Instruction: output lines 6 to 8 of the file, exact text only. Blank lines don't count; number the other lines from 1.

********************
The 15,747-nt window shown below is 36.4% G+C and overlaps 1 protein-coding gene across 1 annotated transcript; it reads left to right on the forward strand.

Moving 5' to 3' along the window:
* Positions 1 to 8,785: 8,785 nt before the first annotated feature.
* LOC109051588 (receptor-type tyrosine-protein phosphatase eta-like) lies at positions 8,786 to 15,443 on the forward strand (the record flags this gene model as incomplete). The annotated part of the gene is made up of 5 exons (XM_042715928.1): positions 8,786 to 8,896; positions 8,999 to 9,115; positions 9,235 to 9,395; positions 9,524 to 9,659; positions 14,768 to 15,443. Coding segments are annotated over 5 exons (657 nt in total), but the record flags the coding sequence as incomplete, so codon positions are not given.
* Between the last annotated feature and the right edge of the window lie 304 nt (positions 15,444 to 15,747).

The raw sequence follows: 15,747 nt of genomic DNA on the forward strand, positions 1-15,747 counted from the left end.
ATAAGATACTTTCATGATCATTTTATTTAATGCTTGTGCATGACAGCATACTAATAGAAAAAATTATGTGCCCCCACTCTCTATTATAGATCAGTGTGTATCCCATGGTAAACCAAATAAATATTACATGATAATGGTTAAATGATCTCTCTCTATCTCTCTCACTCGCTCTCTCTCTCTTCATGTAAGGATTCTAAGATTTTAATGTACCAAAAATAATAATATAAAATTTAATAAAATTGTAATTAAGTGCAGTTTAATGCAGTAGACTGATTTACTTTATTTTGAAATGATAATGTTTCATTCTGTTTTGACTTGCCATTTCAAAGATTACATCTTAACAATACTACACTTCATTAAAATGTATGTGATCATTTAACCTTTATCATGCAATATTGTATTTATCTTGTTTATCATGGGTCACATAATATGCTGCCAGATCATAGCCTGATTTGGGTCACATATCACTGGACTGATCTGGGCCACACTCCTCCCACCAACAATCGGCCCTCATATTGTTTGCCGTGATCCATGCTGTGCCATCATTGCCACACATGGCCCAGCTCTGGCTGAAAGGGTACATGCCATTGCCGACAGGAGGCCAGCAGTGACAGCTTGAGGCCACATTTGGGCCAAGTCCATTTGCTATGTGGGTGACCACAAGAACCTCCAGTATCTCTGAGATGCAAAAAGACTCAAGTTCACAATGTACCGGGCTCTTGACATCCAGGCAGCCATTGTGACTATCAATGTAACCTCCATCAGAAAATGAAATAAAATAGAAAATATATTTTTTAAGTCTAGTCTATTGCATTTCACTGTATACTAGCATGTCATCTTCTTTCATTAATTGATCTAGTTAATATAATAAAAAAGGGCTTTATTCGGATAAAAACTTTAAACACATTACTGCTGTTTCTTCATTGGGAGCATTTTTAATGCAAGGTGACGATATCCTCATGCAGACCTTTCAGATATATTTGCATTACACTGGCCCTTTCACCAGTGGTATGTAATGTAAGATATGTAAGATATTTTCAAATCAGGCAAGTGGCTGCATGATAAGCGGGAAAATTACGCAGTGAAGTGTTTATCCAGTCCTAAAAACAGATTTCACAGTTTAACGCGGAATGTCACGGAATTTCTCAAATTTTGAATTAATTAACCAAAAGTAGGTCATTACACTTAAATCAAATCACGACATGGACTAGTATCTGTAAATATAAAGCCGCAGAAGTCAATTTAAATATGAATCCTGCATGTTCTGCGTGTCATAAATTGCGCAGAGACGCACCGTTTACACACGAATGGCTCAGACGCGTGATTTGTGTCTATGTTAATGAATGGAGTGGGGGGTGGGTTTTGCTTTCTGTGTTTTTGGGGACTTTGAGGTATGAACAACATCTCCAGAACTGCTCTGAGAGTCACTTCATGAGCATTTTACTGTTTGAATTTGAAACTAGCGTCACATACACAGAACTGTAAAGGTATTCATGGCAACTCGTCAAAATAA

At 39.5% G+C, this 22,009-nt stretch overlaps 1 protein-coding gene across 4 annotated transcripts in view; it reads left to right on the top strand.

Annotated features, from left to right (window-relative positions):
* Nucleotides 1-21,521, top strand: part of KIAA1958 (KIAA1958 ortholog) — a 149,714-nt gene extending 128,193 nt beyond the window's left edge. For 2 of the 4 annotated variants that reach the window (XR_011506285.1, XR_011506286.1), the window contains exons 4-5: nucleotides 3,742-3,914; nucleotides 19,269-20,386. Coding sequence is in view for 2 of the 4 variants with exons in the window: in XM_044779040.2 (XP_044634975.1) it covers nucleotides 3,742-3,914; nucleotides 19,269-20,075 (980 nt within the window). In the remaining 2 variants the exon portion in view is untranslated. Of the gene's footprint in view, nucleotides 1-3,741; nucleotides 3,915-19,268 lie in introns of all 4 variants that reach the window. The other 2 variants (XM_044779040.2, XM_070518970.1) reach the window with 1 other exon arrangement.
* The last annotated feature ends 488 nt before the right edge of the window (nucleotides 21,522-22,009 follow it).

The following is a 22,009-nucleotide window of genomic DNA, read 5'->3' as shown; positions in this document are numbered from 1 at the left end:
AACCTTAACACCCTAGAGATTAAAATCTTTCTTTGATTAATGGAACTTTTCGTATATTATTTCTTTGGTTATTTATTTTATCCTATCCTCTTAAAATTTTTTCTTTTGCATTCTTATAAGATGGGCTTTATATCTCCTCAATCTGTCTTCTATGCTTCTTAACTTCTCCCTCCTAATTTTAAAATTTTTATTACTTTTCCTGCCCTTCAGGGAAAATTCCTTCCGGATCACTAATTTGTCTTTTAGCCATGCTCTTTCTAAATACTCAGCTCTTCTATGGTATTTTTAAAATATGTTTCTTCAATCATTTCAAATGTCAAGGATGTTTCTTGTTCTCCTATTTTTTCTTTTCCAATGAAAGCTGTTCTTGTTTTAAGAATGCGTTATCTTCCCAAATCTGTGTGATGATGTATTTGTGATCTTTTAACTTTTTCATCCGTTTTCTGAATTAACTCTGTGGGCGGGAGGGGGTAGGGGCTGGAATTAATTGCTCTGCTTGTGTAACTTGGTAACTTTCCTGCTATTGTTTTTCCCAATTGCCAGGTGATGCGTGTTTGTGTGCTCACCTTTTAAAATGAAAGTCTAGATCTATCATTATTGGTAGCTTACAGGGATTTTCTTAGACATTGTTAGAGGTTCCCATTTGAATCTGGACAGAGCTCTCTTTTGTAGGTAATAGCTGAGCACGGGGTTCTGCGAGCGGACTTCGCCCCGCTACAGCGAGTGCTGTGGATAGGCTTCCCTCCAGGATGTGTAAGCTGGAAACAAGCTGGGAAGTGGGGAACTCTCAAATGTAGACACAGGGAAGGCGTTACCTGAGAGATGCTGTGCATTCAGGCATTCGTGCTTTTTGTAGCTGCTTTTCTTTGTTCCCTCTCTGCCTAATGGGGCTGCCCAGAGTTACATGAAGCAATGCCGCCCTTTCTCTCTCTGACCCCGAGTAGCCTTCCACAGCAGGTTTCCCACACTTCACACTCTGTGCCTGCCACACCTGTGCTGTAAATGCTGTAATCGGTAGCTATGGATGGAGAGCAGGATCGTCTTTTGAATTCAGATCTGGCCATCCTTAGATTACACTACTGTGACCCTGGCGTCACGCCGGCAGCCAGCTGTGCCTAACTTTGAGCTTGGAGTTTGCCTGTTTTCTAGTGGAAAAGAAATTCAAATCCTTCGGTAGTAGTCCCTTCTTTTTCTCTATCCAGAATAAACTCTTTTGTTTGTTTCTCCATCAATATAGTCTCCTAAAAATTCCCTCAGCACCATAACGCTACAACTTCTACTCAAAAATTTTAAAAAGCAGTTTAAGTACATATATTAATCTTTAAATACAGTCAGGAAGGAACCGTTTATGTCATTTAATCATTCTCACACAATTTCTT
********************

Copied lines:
The raw sequence follows: 15,747 nt of genomic DNA on the forward strand, positions 1-15,747 counted from the left end.
ATAAGATACTTTCATGATCATTTTATTTAATGCTTGTGCATGACAGCATACTAATAGAAAAAATTATGTGCCCCCACTCTCTATTATAGATCAGTGTGTATCCCATGGTAAACCAAATAAATATTACATGATAATGGTTAAATGATCTCTCTCTATCTCTCTCACTCGCTCTCTCTCTCTTCATGTAAGGATTCTAAGATTTTAATGTACCAAAAATAATAATATAAAATTTAATAAAATTGTAATTAAGTGCAGTTTAATGCAGTAGACTGATTTACTTTATTTTGAAATGATAATGTTTCATTCTGTTTTGACTTGCCATTTCAAAGATTACATCTTAACAATACTACACTTCATTAAAATGTATGTGATCATTTAACCTTTATCATGCAATATTGTATTTATCTTGTTTATCATGGGTCACATAATATGCTGCCAGATCATAGCCTGATTTGGGTCACATATCACTGGACTGATCTGGGCCACACTCCTCCCACCAACAATCGGCCCTCATATTGTTTGCCGTGATCCATGCTGTGCCATCATTGCCACACATGGCCCAGCTCTGGCTGAAAGGGTACATGCCATTGCCGACAGGAGGCCAGCAGTGACAGCTTGAGGCCACATTTGGGCCAAGTCCATTTGCTATGTGGGTGACCACAAGAACCTCCAGTATCTCTGAGATGCAAAAAGACTCAAGTTCACAATGTACCGGGCTCTTGACATCCAGGCAGCCATTGTGACTATCAATGTAACCTCCATCAGAAAATGAAATAAAATAGAAAATATATTTTTTAAGTCTAGTCTATTGCATTTCACTGTATACTAGCATGTCATCTTCTTTCATTAATTGATCTAGTTAATATAATAAAAAAGGGCTTTATTCGGATAAAAACTTTAAACACATTACTGCTGTTTCTTCATTGGGAGCATTTTTAATGCAAGGTGACGATATCCTCATGCAGACCTTTCAGATATATTTGCATTACACTGGCCCTTTCACCAGTGGTATGTAATGTAAGATATGTAAGATATTTTCAAATCAGGCAAGTGGCTGCATGATAAGCGGGAAAATTACGCAGTGAAGTGTTTATCCAGTCCTAAAAACAGATTTCACAGTTTAACGCGGAATGTCACGGAATTTCTCAAATTTTGAATTAATTAACCAAAAGTAGGTCATTACACTTAAATCAAATCACGACATGGACTAGTATCTGTAAATATAAAGCCGCAGAAGTCAATTTAAATATGAATCCTGCATGTTCTGCGTGTCATAAATTGCGCAGAGACGCACCGTTTACACACGAATGGCTCAGACGCGTGATTTGTGTCTATGTTAATGAATGGAGTGGGGGGTGGGTTTTGCTTTCTGTGTTTTTGGGGACTTTGAGGTATGAACAACATCTCCAGAACTGCTCTGAGAGTCACTTCATGAGCATTTTACTGTTTGAATTTGAAACTAGCGTCACATACACAGAACTGTAAAGGTATTCATGGCAACTCGTCAAAATAA

At 39.5% G+C, this 22,009-nt stretch overlaps 1 protein-coding gene across 4 annotated transcripts in view; it reads left to right on the top strand.